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Laptop power problem





vertigoflow
My HP laptop is about 4 years old and I'm starting to have this really annoying problem where the power cord just does stay connected to it.

If I just plug it in there will be no connection and it will run off battery, which has an average charge of about 10 minutes, (it used to be ALOT longer.)

I find that if I grip the cord tightly and pull it under the laptop, maintining pressure to the front then it works. But, I have to hold it there.

Obviously, this is less than ideal.

The laptop is no longer covered under warrenty. I'm hesitant to send it back to HP because... well, i'm broke. I probably couldn't afford to pay to get it fixed.

Any advice? My hand is starting to cramp.
romaop
From what you describe this seems to be just a connection problem. Don't just send your laptop to HP. There are a lot of people who can fix/solder/substitute these connections. Look for electronic shops and ask for information.
fadirocks
it might be the wire itself try to get it Microcenter, best buy or any computer store tryout another charger if you still have same problem then yea you need to re-solder it if the cord problem then you can buy a generic one
this site had some cheap stuff for both batteries and cords
http://www.titannotebook.com
internetjobs
if you feel your power card or adapter problem, buy old one... it is available on the internet..
vertigoflow
Thanks for the great responses.

After doing quite a bit of research on this I've found it's quite a common problem for HP notebooks. The part just comes unsoldered after a couple of years.

A lot of places don't want to touch it, saying they'll need to replace the motherboard which is about as costly as just replacing the whole thing. I did find one place that deals with just this problem, but I would need to mail it out to them and hope it's not a rip-off. Googling them turned up nothing as far as complaints go, so I may just do that and cross my fingers.

Either way, I'm saving up for a new notebook and next time it sure isn't going to be an HP.
psycosquirrel
It is quite easy to fix this sort of thing, I've done it to two laptops in the past. Just carefully desolder the plug, then reattach it properly. I usually use a bit of extra solder and then hot glue it in place so that it doesn't move. In some cases, you will have to buy a new plug because the leads on the old one breaks.
Xeniczone
HP/Compaq makes pretty cheap laptops. I got a HP/Compaq laptop and the power cord doesn't say in properally if it moves any it loses connection. Which is no good to me because my battery is also gone on it and doesn't hold the correct charge.

Try to determain if it's the power cord or the connecter in the back. If it's the back of the laptop you may need to take it apart and get a new adapter for the motherboard.

If it's the powercord then you could get a new power cord. Or it may be making a bad connection. So if you get a new end for the power cord then it may fix it. But if you don't have the tools to do it, it my just be cheaper to buy a new power cord.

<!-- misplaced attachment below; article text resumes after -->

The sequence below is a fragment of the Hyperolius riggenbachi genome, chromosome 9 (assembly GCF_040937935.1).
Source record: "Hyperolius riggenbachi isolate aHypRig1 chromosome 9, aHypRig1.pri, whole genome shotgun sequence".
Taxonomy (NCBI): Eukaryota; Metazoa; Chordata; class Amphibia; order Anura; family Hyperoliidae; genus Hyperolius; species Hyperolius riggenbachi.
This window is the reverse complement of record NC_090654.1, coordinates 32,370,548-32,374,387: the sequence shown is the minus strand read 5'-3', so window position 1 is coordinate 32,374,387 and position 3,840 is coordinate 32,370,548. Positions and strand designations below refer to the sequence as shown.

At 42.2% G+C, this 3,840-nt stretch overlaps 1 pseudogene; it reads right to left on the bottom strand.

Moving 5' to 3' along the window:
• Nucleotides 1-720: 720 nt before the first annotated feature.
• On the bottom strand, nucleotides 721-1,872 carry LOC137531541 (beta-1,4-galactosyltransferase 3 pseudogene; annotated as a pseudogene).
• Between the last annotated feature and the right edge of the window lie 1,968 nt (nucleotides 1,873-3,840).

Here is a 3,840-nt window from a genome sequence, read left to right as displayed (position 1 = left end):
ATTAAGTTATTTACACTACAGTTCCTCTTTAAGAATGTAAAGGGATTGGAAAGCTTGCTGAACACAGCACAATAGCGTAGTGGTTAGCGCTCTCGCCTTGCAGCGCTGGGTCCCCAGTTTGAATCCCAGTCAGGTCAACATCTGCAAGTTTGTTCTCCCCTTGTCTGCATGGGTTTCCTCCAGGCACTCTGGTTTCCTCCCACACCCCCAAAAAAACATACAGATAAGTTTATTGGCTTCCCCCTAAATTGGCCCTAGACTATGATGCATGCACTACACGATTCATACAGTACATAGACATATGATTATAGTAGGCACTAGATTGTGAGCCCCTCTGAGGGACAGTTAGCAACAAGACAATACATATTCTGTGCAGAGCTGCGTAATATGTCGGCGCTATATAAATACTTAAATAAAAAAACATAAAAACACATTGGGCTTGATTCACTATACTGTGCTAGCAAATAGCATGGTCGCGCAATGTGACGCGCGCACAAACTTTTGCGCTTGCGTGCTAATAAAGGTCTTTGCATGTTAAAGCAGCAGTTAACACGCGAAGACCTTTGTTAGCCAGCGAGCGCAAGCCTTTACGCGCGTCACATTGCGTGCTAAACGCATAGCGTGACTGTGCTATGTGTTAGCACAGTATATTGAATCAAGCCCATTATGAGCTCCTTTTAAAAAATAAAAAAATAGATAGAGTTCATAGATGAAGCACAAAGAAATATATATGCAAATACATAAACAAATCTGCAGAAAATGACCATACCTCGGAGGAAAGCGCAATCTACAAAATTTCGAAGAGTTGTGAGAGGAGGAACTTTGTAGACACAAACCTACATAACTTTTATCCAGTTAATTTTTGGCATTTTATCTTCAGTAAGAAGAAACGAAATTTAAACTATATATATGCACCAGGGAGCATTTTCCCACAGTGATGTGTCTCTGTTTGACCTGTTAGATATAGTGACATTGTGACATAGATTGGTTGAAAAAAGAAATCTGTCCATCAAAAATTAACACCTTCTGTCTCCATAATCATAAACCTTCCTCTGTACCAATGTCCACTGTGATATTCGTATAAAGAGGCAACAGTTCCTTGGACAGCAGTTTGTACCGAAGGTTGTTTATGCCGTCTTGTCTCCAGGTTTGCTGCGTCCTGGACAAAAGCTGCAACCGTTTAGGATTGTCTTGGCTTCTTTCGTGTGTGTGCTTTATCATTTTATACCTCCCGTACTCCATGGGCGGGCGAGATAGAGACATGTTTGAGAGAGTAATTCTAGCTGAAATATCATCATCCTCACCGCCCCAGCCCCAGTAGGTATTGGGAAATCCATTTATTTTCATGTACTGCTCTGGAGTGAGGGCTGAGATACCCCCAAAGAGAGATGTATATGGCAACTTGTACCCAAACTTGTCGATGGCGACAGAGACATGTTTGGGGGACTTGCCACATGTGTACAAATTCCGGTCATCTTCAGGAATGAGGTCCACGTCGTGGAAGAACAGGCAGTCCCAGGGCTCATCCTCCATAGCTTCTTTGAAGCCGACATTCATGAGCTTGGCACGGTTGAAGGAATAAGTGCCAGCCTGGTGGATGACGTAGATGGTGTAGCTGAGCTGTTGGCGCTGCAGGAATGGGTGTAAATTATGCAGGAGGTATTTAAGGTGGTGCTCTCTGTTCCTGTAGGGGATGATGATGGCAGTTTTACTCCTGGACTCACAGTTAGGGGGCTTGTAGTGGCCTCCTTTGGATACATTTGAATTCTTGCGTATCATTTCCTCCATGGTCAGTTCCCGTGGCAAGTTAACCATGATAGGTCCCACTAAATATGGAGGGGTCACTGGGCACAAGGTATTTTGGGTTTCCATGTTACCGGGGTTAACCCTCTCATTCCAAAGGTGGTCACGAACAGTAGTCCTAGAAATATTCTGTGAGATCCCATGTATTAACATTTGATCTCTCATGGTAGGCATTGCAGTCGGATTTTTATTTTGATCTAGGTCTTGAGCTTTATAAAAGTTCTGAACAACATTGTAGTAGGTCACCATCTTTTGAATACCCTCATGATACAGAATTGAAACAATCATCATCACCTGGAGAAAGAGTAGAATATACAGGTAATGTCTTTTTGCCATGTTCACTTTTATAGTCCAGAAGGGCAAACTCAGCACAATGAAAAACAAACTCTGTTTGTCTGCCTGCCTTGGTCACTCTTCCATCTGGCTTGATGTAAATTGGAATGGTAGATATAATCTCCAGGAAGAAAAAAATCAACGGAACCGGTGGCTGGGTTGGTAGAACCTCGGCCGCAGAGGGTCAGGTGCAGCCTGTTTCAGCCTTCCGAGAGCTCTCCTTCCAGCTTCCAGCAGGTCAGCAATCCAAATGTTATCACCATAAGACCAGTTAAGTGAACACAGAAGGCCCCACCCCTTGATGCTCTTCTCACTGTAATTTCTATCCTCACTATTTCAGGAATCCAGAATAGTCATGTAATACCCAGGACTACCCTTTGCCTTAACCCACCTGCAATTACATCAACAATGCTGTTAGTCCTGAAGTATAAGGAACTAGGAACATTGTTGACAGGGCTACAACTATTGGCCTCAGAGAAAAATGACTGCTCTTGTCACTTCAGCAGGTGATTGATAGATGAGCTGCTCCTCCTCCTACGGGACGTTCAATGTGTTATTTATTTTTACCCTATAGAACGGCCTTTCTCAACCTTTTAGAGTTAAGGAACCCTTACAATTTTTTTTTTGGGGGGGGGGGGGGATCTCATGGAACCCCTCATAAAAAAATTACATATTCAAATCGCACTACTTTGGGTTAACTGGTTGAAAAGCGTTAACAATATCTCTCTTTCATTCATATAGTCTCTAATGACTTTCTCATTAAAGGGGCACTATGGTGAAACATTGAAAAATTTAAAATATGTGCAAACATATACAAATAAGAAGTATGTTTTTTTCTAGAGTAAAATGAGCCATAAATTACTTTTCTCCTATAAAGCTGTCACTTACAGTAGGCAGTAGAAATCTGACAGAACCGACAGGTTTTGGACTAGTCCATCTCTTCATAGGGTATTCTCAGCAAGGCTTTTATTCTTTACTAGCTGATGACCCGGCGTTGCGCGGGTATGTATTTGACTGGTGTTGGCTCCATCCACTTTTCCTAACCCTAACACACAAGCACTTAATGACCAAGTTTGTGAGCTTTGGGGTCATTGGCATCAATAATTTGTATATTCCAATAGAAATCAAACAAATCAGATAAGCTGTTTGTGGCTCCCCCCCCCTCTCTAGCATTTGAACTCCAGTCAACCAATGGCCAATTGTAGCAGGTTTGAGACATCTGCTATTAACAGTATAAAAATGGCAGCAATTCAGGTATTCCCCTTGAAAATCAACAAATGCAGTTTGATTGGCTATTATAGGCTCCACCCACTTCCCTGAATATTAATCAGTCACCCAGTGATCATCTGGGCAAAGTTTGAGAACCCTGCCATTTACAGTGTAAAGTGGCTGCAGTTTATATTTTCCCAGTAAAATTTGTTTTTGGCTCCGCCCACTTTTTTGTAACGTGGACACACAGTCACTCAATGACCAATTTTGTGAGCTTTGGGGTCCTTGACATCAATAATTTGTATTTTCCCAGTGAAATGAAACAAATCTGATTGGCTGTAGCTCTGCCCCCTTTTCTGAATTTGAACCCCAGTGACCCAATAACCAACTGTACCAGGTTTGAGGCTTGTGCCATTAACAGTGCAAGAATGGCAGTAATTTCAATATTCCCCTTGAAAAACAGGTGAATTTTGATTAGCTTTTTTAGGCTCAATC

If anything else 4yrs old is a pritty long time for a computer. Considering upgrading would be a good option too.
vertigoflow
psycosquirrel wrote:
It is quite easy to fix this sort of thing, I've done it to two laptops in the past. Just carefully desolder the plug, then reattach it properly. I usually use a bit of extra solder and then hot glue it in place so that it doesn't move. In some cases, you will have to buy a new plug because the leads on the old one breaks.


I've never soldered anything before. Any good beginners tutorials out there for me to cut my teeth on? Not that I'm considering practicing on my laptop anytime in the near future, but it seems like an incredibably useful skill to have.
psycosquirrel
It is fairly self-explanatory. Google can probably tell you more than me Wink

Some tips though:
1: Be careful not to heat a component for too long, especially if you are soldering something that is sensitive to heat. I don't think this will give you much trouble with a power plug though
2: Take your time, but don't take too much time. You don't want to violate tip 1, but you don't want to mess up anything on accident.
3: You don't need a fancy soldering iron. I use a $10 one from Wal-Mart (don't get the "cold heat" one, I have heard it is crap). Use rosin-core solder.
4: Use as little solder as needed to get the job done.
5: A solder-sucker (I don't know the proper name Laughing ) is your friend. Use it when desoldering to keep your board clean of excess solder. Try to take all the solder off when desoldering
6: Watch yourself and the cord, if you are not careful, you can burn yourself easily, or (like my little brother did) melt through the wire of the soldering iron itself (that was a fun day Rolling Eyes ).

You may want to practice on some old junk before jumping into your laptop, just to be sure you don't damage it with sloppy soldering. Keep in mind the circuitry in laptops is VERY delicate and much more sensitive to ESD (electrostatic discharge) than desktop components or other electronics. Be sure to ground yourself to a neutral charge before starting work. Also, work on a static-free surface, and either take pictures of how everything is laid out, or remember every component's position (screws and everything) so that reassembly does not give you any problems. Some people find taking pictures of the process helps. I always can remember where stuff goes from repairing so many laptops, so I usually have no problem with reassembly. If you are careful, you shouldn't either. Cool

If you need any more help / advice, let me know Smile
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